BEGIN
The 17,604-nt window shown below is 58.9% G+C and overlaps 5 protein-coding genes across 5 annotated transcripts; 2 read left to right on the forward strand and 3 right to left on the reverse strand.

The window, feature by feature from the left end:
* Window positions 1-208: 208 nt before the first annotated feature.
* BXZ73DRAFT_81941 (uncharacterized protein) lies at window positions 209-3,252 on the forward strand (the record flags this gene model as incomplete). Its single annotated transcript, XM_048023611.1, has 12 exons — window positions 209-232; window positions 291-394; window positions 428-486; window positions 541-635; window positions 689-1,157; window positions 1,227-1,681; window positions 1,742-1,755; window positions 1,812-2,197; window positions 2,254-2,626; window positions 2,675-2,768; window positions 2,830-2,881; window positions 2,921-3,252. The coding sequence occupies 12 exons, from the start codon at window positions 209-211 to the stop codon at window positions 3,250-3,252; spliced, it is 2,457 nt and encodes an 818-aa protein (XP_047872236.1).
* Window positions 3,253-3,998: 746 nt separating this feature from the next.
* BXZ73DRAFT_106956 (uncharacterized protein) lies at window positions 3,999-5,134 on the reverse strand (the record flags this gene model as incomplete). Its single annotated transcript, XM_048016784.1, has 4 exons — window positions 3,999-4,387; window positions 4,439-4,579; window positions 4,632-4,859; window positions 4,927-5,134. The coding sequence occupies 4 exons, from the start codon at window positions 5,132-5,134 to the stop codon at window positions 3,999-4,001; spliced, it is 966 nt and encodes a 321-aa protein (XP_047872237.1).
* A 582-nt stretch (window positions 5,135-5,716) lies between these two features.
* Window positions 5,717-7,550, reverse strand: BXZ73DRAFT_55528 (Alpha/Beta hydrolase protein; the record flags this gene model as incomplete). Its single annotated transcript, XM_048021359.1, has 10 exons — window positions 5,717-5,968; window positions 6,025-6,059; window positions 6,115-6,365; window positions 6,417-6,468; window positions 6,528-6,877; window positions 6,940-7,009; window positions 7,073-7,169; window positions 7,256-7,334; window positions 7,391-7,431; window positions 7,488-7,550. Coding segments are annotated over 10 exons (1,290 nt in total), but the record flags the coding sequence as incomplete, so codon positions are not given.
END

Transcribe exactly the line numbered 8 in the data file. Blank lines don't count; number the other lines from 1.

* Window positions 5,717-7,550, reverse strand: BXZ73DRAFT_55528 (Alpha/Beta hydrolase protein; the record flags this gene model as incomplete). Its single annotated transcript, XM_048021359.1, has 10 exons — window positions 5,717-5,968; window positions 6,025-6,059; window positions 6,115-6,365; window positions 6,417-6,468; window positions 6,528-6,877; window positions 6,940-7,009; window positions 7,073-7,169; window positions 7,256-7,334; window positions 7,391-7,431; window positions 7,488-7,550. Coding segments are annotated over 10 exons (1,290 nt in total), but the record flags the coding sequence as incomplete, so codon positions are not given.